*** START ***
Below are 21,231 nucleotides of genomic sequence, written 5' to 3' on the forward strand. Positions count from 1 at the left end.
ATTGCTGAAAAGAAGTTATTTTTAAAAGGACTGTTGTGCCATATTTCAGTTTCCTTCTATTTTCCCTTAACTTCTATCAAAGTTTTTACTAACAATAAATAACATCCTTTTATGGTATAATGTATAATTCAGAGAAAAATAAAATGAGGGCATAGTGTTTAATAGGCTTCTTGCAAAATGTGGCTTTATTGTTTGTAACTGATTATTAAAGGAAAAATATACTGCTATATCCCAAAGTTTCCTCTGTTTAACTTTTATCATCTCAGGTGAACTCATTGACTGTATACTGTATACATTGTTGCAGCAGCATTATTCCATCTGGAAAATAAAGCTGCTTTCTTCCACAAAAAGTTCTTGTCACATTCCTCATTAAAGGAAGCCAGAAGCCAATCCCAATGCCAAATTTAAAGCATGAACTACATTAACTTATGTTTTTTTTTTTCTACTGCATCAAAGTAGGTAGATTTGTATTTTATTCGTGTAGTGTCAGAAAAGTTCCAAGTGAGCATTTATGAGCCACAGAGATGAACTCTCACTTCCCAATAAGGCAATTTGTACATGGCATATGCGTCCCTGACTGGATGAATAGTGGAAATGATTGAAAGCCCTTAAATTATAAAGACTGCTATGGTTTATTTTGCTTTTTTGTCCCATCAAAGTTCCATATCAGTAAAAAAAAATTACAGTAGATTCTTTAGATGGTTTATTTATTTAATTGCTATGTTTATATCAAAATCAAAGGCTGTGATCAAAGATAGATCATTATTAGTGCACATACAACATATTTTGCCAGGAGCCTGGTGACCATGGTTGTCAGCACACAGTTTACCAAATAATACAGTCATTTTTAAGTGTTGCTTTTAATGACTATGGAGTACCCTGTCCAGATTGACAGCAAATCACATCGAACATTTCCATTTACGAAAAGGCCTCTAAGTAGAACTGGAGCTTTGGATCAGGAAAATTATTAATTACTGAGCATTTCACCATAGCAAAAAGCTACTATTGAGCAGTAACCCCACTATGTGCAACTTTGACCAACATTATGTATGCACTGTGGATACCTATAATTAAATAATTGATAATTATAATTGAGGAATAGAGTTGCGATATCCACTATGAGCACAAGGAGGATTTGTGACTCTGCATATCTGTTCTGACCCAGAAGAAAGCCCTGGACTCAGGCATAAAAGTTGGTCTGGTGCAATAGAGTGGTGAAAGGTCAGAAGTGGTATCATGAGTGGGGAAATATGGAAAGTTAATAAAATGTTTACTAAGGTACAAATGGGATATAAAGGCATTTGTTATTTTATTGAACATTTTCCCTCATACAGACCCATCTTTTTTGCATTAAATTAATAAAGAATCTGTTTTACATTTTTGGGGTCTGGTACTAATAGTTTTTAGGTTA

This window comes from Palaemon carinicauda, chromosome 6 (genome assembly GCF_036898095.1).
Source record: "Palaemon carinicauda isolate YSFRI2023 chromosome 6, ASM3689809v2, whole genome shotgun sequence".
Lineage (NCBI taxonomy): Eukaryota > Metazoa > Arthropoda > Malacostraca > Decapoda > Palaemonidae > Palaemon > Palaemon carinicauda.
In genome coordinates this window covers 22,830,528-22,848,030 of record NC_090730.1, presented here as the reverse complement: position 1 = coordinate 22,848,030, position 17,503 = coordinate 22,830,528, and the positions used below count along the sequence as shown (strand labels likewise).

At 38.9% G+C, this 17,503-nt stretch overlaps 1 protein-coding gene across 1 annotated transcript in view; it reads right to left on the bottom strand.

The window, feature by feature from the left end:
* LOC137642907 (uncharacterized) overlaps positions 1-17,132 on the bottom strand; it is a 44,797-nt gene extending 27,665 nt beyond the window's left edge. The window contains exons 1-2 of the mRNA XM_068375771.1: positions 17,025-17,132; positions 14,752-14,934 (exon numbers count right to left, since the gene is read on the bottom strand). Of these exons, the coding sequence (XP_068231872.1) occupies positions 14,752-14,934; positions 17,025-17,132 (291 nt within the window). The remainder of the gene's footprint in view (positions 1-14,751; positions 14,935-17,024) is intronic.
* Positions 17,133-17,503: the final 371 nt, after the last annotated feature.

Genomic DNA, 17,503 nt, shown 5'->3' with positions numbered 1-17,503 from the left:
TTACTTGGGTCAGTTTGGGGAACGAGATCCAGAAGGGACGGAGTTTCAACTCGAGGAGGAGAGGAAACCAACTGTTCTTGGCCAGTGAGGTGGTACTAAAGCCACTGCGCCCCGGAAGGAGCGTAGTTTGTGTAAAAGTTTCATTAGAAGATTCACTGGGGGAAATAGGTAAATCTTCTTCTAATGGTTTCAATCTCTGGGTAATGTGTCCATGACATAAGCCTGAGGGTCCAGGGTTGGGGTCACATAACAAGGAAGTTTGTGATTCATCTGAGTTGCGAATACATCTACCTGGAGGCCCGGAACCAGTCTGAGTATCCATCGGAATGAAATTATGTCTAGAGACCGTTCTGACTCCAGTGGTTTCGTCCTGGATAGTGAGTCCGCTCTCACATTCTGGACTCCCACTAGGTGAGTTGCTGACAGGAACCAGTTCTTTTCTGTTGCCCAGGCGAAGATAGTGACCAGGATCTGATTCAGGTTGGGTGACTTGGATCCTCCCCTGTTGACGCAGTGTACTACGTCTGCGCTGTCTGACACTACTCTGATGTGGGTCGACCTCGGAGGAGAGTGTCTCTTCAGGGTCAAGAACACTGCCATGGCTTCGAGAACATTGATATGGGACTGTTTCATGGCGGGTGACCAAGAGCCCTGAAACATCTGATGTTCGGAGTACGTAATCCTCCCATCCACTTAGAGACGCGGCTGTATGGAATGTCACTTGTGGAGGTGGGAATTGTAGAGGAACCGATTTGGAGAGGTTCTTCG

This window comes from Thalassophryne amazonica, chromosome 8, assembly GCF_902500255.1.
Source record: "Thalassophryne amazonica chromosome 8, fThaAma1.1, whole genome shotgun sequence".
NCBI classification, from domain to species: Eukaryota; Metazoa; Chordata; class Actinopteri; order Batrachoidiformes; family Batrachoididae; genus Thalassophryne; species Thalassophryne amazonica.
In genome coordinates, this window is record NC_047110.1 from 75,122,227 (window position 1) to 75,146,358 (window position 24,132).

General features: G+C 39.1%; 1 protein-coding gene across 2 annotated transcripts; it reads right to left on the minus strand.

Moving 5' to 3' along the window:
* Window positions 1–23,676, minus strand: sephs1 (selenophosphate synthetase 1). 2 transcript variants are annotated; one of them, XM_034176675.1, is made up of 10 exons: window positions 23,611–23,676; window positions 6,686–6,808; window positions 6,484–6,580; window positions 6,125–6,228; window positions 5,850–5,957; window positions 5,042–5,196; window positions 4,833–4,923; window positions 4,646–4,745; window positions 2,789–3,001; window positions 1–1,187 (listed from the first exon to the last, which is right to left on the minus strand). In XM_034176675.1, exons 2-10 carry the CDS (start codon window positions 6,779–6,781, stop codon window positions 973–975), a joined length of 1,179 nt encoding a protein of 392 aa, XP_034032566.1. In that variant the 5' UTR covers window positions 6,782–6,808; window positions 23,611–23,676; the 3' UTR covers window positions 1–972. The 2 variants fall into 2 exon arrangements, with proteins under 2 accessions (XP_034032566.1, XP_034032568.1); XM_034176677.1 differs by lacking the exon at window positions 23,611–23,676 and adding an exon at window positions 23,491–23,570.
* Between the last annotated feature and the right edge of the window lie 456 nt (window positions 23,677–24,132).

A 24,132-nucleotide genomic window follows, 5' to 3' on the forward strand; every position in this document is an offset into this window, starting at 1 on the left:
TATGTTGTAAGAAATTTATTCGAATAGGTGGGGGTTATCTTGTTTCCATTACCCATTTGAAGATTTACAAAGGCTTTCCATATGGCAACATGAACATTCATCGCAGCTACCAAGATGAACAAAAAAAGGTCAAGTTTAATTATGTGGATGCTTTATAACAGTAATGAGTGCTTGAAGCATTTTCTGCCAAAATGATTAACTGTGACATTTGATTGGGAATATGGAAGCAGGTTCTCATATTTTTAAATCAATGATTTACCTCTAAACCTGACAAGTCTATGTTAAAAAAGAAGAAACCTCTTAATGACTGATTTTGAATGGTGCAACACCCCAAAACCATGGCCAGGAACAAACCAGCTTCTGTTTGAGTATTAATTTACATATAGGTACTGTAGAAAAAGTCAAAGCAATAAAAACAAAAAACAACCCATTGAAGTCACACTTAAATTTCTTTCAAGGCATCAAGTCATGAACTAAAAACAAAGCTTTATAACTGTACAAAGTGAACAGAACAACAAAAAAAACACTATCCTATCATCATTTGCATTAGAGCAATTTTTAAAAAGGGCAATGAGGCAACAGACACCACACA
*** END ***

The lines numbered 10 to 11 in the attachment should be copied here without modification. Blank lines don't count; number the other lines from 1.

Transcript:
* Positions 17,133-17,503: the final 371 nt, after the last annotated feature.

Genomic DNA, 17,503 nt, shown 5'->3' with positions numbered 1-17,503 from the left: